Lawmakers Call Cereal Prices Unfair : Consumers: Breakfast food makers accused of overcharging, despite price decreases.


Some big-name breakfast cereal makers have gone against the grain by lowering their everyday prices and reducing their dependence on the cents-off coupons and retail promotions that have long been industry cornerstones. But even with these efforts, are cereal companies still overcharging?

Two House Democrats think so, announcing that they have asked the Justice Department to conduct an antitrust investigation of the cold breakfast cereal industry.

Reps. Charles Schumer of New York and Sam Gejdenson of Connecticut released a report Tuesday showing that the top four cereal makers--Kellogg, General Mills, Post and Quaker--control nearly 85% of the market. With more than 200 cereal varieties, the companies have quashed competition and thereby allowed prices to rise virtually unchecked, they said.


According to the report, the price of breakfast cereal has increased by 90%--twice the rate of all food--since 1983. Cereal, the congressmen said, has the highest profit margin of any food product at 17%, with prices rising at twice the rate of inflation even though production costs have decreased.

“You know you have a problem when a minimum-wage worker has to work an hour to buy a box of cereal,” Gejdenson said in a written statement. “It’s hard enough for parents to feed their kids healthy food at an affordable price. I am outraged that cereal companies are padding their profit margins on the breakfast tables of America.”

According to the report, 55% of the retail price of a box of cereal, or twice the average of other foods, goes to marketing and profits. Out of 456 industries surveyed, only chewing tobacco, cigarettes and greeting cards devoted a higher percentage of their prices to marketing, profits and capital depreciation.

But Jeff Nedelman, spokesman for the industry trade group Grocery Manufacturers of America, disputed the lawmakers’ figures.

He said in a statement that when cents-off coupons are factored in, prices rose between 1% and 2% annually between 1989 and 1993--lower than inflation.

The four major cereal companies have faced these charges before, Nedelman added. Former President Ronald Reagan stopped a Federal Trade Commission investigation in 1981.


Just last month, U.S. District Judge Kimba Wood ruled that anti-competitive, coordinated efforts by big cereal firms would be difficult and were unlikely.

Ironically, the congressmen’s anger comes at a time when some cereal companies, in order to boost market share or trim costs, have reduced pricey promotional strategies and become more efficient in their marketing efforts.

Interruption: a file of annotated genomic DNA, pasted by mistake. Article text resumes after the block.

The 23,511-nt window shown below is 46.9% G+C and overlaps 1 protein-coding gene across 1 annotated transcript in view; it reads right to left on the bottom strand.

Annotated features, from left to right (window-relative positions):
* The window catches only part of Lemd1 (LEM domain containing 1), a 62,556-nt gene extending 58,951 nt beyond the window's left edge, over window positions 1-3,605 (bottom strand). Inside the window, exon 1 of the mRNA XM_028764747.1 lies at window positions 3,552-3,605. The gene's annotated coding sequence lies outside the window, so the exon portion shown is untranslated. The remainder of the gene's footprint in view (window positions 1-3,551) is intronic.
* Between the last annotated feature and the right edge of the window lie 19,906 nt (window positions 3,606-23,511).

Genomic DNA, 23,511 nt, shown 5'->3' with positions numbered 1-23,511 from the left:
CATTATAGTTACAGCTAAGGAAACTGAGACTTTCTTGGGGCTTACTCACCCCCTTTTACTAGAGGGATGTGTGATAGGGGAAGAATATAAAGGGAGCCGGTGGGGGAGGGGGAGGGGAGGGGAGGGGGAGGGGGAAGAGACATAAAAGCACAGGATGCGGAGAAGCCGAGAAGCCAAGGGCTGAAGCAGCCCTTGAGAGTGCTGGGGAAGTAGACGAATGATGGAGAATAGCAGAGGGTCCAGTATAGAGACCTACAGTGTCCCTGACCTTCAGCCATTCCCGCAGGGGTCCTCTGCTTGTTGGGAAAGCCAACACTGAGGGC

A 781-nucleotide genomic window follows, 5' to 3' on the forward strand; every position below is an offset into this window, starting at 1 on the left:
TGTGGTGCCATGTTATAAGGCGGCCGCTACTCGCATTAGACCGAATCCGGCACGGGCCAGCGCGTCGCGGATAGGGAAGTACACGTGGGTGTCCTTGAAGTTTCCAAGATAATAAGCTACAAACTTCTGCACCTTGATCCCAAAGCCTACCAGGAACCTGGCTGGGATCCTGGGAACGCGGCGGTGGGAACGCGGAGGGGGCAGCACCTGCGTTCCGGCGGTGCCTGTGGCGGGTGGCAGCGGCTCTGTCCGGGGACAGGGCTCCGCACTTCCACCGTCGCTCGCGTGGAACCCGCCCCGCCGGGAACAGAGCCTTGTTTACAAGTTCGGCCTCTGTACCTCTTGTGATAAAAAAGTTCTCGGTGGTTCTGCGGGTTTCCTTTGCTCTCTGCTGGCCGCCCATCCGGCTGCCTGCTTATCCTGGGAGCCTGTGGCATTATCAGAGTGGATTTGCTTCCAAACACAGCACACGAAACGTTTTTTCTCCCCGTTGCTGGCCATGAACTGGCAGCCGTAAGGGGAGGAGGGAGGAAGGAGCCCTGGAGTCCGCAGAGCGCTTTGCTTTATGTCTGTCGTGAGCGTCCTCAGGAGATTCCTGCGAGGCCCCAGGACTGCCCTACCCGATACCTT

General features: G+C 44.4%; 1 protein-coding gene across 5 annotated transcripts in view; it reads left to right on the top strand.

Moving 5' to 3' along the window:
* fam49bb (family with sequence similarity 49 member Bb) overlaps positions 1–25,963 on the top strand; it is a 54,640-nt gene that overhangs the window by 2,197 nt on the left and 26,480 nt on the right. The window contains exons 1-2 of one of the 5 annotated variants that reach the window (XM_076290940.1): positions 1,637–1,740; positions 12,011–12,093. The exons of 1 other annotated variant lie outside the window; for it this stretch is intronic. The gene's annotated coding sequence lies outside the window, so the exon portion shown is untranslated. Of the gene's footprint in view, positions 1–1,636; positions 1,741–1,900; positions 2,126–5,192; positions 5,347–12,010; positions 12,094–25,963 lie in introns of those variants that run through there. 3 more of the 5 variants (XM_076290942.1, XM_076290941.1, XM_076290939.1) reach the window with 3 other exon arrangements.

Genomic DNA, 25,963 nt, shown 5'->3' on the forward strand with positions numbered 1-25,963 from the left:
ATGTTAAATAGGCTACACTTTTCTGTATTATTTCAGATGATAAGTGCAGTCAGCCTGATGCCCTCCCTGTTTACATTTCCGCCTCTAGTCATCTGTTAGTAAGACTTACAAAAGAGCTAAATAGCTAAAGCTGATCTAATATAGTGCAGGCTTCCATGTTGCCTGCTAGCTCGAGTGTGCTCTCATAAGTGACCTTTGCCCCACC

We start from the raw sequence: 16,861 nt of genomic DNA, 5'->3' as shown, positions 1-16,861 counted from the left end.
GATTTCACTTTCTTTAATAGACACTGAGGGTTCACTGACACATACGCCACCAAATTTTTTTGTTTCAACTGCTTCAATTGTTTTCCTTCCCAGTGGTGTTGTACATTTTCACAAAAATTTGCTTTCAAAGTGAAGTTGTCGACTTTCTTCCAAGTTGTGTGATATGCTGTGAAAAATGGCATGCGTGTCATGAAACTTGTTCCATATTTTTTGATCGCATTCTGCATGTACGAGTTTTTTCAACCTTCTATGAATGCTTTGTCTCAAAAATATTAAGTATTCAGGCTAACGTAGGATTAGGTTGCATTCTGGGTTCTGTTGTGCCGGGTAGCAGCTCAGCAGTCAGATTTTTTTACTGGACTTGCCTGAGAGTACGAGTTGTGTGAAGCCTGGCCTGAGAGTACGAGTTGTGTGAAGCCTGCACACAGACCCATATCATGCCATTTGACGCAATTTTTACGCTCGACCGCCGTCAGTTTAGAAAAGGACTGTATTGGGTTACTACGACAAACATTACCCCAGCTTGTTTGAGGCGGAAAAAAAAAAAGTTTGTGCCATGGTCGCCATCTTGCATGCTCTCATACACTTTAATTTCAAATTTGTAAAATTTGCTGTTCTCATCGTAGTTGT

Last May, General Mills reduced the prices of most of its top-selling brands by 11%, deciding it was cheaper to give consumers lower prices directly than through coupons and in-store promotions.

The company expects to reduce promotional costs by $175 million, streamlining marketing operations that had become increasingly convoluted, said Ellen Baras, an analyst with Duff & Phelps Investment Research. General Mills did not return phone calls seeking comment.

Industry leader Kellogg soon followed General Mills’ move by cutting coupon use. But instead of reducing product prices, Kellogg has taken the money saved and invested it in advertising.

These efforts indicate that cereal makers are beginning to realize that while cents-off coupons work well with consumers, the printing, distribution and collection of them is extremely costly and time-consuming, Nedelman of Grocery Manufacturers said.


“Billions of the coupons printed are simply thrown away at an enormous cost to manufacturers, which is then reflected on the shelves,” Nedelman said.

But Gejdenson said reductions in coupon use--at a time when labor as well as grain costs have gone down--increases companies’ profitability while doing nothing to ease consumer woes at the cash register.

“Buying cereal these days is like buying a Dodge Minivan but being charged for a Mercedes,” Gejdenson said. A box of Kellogg’s Raisin Bran that sells for $4.49 costs only $1.63 to produce, he said.

Quaker Oats Inc. has its own approach. Taking its cue from the growing appeal of cheaper store brands, the No. 4 cereal company recently introduced a new line of bagged cereals with virtually no advertising or promotional support.

By minimizing its packaging and promotional costs, the company will be able to sell its new Quaker-brand bags for 40% to 50% less than many national boxed brands.